The Quietus - A new rock music and pop culture website

Tome On The Range

“It’s Not My Life’s Work”: Sammy Harkham’s Kramers Ergot
Alec Berry , July 24th, 2016 10:46

Alec Berry scours the pages of the Kramers Ergot comics anthology with a view to better understanding its illustrious editor, Sammy Harkham

For comics, cartoonist and editor Sammy Harkham sees opportunity in the anthology format to contextualise a varying degree of work, and to offer cartoonists a platform to have shorter stories published. He said the proliferation of the graphic novel in the last decade has shifted focus away from what comics do best - the one to two-page units or “just the random thought” which exude the medium’s energy and ability.

“By putting all that stuff together [in an anthology] you get this great tension between different material, building this larger whole," Harkham said. "This is a way for me to get excited about comics, and to curate a context for myself to exist in as a cartoonist."

Seattle’s Fantagraphics recently published Kramers Ergot #9, the anthology title Harkham has edited since 2000. Like most comics anthologies, it began as a vehicle for Harkham to publish himself and friends, but the book morphed into an institution as it continued.

The release of the series’ fourth issue in 2004 has been described as a watershed moment for the medium because it broadened the range of acceptable aesthetics within comics. It did this by publishing a rising generation of cartoonists, such as Anders Nilsen, Renee French, Marc Bell and Genevieve Castree, in a book which challenged the design sensibility of comics anthologies.

“The book changed the visual syntax of comics anthologies enough that it might be hard to imagine how different it looked at the time: the chunky, full-color, phone book-sized thing with the rainbow-colored crayon wrap-around cover, no title or issue number on the cover, multiple title pages -- and a cryptic table of contents without page numbers,” critic and Best American Comics editor Bill Kartalopoulos told the Comics Reporter in 2010.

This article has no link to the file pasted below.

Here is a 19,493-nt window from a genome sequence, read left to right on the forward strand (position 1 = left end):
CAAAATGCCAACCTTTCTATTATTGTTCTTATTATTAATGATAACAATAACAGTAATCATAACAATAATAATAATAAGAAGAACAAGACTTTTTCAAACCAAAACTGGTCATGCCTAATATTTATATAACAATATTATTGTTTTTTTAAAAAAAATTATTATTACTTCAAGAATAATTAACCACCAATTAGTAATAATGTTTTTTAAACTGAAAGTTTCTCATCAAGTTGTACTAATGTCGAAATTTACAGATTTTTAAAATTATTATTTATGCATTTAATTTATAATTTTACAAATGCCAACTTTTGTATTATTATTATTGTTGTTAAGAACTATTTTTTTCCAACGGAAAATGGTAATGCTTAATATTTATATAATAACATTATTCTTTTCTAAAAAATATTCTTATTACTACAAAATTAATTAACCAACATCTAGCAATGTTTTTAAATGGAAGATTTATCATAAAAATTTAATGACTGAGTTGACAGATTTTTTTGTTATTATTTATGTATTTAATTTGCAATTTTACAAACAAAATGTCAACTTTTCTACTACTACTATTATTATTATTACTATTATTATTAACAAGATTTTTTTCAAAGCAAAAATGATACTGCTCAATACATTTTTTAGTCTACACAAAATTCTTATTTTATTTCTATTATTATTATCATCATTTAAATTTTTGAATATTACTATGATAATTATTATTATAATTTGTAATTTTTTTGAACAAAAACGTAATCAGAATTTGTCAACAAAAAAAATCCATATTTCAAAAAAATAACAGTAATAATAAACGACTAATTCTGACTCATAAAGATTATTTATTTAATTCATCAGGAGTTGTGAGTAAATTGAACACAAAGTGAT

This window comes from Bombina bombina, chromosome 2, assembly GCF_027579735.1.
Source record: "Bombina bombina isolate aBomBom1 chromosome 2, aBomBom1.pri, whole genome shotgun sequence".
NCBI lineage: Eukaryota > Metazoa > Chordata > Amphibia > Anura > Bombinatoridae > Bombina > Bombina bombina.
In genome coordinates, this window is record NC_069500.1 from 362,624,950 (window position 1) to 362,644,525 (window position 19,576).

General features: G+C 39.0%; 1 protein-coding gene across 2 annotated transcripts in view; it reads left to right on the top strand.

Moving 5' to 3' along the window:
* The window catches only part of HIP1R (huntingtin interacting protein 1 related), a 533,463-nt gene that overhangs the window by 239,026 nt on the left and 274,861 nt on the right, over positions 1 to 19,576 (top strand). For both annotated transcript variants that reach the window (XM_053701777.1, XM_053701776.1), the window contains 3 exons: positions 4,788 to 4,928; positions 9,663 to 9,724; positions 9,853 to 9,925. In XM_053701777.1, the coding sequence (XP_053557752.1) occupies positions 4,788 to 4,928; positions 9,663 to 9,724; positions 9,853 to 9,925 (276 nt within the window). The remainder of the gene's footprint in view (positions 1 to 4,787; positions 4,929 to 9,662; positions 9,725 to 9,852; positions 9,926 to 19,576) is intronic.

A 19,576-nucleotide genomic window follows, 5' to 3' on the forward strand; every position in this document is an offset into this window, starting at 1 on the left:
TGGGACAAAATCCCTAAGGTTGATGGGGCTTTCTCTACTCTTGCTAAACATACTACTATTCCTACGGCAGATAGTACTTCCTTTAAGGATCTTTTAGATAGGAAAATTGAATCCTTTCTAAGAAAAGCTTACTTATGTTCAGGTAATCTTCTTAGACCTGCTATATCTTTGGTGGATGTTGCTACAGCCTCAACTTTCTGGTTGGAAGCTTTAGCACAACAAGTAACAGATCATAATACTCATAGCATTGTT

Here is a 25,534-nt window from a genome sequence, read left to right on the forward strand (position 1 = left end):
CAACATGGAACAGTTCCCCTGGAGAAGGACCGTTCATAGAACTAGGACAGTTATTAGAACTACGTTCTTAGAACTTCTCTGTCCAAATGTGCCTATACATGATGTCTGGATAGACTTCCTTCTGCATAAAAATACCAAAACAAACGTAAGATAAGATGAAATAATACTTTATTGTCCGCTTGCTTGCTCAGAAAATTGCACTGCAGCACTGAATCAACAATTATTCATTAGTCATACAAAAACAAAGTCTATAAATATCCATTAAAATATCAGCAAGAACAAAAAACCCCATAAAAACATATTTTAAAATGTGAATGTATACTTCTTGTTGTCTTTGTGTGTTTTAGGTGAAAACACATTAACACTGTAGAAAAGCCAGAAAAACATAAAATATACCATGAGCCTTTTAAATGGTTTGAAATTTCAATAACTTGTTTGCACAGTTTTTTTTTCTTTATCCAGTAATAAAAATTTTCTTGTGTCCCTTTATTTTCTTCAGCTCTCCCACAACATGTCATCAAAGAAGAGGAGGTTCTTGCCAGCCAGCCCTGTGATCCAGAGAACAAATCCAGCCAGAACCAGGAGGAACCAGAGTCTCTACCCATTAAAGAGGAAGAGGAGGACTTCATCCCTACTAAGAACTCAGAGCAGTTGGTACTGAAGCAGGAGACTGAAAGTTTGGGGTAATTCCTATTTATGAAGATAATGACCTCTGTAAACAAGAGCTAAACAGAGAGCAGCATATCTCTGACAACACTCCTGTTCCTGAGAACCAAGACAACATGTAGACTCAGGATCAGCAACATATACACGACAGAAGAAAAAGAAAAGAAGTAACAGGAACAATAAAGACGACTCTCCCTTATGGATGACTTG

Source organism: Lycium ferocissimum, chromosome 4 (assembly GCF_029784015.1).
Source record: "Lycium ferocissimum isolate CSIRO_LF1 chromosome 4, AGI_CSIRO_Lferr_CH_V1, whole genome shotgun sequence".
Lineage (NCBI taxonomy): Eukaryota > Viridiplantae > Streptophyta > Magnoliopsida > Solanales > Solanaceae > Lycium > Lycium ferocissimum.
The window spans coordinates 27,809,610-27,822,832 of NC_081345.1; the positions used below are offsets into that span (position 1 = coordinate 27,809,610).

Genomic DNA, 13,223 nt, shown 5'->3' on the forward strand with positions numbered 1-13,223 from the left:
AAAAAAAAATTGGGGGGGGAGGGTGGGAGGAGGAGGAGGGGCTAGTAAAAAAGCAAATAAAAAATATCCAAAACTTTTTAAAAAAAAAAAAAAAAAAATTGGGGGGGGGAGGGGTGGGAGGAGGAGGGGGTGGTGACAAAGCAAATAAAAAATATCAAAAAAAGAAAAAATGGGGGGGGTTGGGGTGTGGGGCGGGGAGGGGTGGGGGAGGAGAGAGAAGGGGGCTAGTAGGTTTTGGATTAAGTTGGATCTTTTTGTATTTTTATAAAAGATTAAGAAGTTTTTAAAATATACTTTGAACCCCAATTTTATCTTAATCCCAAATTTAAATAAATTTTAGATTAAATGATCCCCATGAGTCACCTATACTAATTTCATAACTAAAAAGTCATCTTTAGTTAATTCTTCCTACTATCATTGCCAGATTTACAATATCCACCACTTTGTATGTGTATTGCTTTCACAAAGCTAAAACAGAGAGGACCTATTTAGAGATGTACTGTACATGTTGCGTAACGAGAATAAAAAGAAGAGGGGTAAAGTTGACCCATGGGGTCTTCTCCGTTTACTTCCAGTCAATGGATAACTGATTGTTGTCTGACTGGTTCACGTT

Harkham curated successive issues with an audience holding high expectations. Kramers Ergot became the “face of the new,” a title to read to catch a glimpse of what was next in comics. Harkham hasn’t exactly played into these expectations. He said the pressure associated with them once bothered him, but he’s accepted the relationship his audience holds with the series, saying it is valid.

Now at Fantagraphics, a publisher with wide distribution and an earned reputation, Kramers Ergot resembles a polished, veteran publication. Harkham insists it is still his personal project, though. The series makes sense of his ever-changing tastes by publishing work he admires, and presents it in considered sequence through measured, thoughtful design.

Harkham’s approach to anthology is to produce an independent work which displays its editor’s perspective, not a haphazard assortment of vagabond art.    

"It's not my life's work,” he said. “The reason I say that is I don't want to make it sound important, or that it's necessary. I like to think of it as a fun project.

“I think the only thing that would really stop me in my tracks is if it stops selling. If it doesn’t sell well, then there isn’t really interest.”